Johann Wolfgang von Goethe was one of the rare giants of world literature. Throughout a long and full life he demonstrated his prolific genius in many different areas. Goethe composed literary works and established artistic principles that had a profound influence on his contemporaries throughout Europe, and which are still looked to as models. The position he holds in the development of German literature and thought is like that which Shakespeare has in the English-speaking countries.
Goethe was born August 28, 1749, in Frankfurt-am-Main, Germany, to a wealthy, middle-class family. He was educated at home by his father and tutors until 1765, when he was sent to Leipzig to study law, his father's profession. Goethe had shown his literary talent even as a child. While at Leipzig he began to write brilliant lyric poetry and completed his first two full-length plays, although these were not produced until some years later.
After a serious illness and an extended convalescence at home, Goethe resumed his legal studies at Strasbourg and completed the course in 1771. He continued his literary activities there and became acquainted with several of the younger German poets and critics.
Following his graduation, Goethe returned to Frankfurt. His mind was filled with many exciting ideas, and he devoted himself to philosophical studies, mainly of Spinoza, and literature. It was here that he wrote his first important metrical drama, Gotz von Berlichingen (1772), and then the superb short novel, The Sorrows of Young Werther (1774). These aroused widespread interest and admiration, and established Goethe's place as an important literary artist and leader of the "Romantic Revolt" in Germany. During this period he also began work on the earliest version of Faust, Part One (now known to scholars as the Urfaust).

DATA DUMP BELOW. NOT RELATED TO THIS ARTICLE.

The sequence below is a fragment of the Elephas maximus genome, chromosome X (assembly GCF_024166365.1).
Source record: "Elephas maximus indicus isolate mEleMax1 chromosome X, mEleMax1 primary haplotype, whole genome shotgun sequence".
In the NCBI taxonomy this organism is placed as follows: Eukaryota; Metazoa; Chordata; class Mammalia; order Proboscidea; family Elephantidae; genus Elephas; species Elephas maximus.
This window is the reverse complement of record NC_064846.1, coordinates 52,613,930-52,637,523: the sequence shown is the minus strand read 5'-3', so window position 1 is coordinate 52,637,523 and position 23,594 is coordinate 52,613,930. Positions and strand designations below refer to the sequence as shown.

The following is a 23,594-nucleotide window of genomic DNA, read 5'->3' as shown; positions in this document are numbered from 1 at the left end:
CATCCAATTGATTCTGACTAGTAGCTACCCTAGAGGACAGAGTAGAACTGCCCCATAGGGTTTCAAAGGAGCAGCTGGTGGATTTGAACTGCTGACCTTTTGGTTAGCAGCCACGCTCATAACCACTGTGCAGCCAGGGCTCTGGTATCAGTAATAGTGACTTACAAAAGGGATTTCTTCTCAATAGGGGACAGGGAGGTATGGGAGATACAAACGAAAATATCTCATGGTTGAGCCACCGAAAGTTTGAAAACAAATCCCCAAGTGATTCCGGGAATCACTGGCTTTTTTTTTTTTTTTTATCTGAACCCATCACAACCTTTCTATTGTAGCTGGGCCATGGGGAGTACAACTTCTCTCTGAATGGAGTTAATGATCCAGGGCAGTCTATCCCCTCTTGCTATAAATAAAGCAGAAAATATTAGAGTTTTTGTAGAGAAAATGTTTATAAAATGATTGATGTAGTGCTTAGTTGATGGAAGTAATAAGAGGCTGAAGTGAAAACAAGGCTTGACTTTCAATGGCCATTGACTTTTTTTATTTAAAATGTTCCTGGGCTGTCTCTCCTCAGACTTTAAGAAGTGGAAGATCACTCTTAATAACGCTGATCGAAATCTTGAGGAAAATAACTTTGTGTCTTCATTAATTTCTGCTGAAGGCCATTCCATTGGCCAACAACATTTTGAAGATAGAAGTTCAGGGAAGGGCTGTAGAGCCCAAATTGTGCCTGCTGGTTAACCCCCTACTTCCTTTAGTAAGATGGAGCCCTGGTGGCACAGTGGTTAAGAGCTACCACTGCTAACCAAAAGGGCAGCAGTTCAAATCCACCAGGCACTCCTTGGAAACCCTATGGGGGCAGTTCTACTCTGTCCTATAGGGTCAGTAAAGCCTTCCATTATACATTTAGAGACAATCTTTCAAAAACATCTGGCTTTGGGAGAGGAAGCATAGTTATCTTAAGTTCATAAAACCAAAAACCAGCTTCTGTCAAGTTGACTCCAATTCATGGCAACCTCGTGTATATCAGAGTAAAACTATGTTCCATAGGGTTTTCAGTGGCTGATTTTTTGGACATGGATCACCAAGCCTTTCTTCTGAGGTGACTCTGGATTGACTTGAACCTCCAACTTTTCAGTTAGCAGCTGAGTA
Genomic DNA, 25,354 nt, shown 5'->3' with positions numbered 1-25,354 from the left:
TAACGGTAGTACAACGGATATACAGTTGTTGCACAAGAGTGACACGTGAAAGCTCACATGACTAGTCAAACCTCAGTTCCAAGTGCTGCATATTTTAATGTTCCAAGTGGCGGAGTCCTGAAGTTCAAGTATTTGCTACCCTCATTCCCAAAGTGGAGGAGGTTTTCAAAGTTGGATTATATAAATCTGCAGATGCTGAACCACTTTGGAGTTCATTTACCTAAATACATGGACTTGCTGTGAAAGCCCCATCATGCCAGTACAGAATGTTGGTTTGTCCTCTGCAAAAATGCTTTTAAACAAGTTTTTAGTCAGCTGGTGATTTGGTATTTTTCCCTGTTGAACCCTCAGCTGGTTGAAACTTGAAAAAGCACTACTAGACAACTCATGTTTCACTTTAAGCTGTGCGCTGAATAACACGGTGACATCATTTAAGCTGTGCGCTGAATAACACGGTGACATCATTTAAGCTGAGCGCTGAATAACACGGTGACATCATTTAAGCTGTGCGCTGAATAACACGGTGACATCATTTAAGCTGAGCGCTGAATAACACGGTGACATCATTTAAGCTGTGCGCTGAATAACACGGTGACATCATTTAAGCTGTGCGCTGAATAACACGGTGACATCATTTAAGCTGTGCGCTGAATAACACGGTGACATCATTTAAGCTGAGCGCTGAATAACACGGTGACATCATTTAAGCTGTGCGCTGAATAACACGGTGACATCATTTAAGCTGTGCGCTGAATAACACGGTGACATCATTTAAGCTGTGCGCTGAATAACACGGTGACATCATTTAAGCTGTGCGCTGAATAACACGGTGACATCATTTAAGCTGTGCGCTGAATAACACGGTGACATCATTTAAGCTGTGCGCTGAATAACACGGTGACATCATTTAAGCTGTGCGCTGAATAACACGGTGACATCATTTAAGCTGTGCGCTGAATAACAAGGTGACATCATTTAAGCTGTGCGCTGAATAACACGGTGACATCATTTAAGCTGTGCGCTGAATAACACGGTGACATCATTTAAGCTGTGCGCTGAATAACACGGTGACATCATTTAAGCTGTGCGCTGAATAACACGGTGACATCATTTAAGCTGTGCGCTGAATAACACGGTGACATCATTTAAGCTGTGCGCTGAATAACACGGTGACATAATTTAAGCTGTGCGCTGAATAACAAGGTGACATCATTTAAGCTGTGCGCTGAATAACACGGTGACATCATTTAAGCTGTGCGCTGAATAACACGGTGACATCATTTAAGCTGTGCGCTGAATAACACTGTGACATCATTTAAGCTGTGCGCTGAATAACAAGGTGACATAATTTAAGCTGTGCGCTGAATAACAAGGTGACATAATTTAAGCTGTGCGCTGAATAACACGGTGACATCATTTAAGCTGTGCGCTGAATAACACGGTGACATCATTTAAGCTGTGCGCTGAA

In 1775 Goethe was invited by the young Duke Karl August of Weimar to accept a position at his court. In the next ten years Goethe held several responsible administrative and advisory posts in the government there, serving at various times as privy counselor, and as head of the Ministries of Finance, Agriculture, and Mines. He showed much skill in the problems of government administration, and his practical knowledge and good sense were soon respected, even by those who had originally resented his presence at court. Goethe and the Duke became good friends, but the poet always maintained his independence of thought and action, and did not allow his sovereign to dominate him.
Karl August was an enlightened ruler who gathered many talented writers and artists at his court. The atmosphere at Weimar was stimulating, but Goethe was a conscientious public servant and gave most of his energy to official business. The security and responsibility of his position at court was an asset to him in solving some of his personal problems, but he eventually found that it interfered too much with his literary work. During this period he was often unable to complete manuscripts he had begun or to bring to maturity many pressing ideas. Finally in 1786 he left Weimar on a two year trip to Italy in order to come to terms with himself and his art.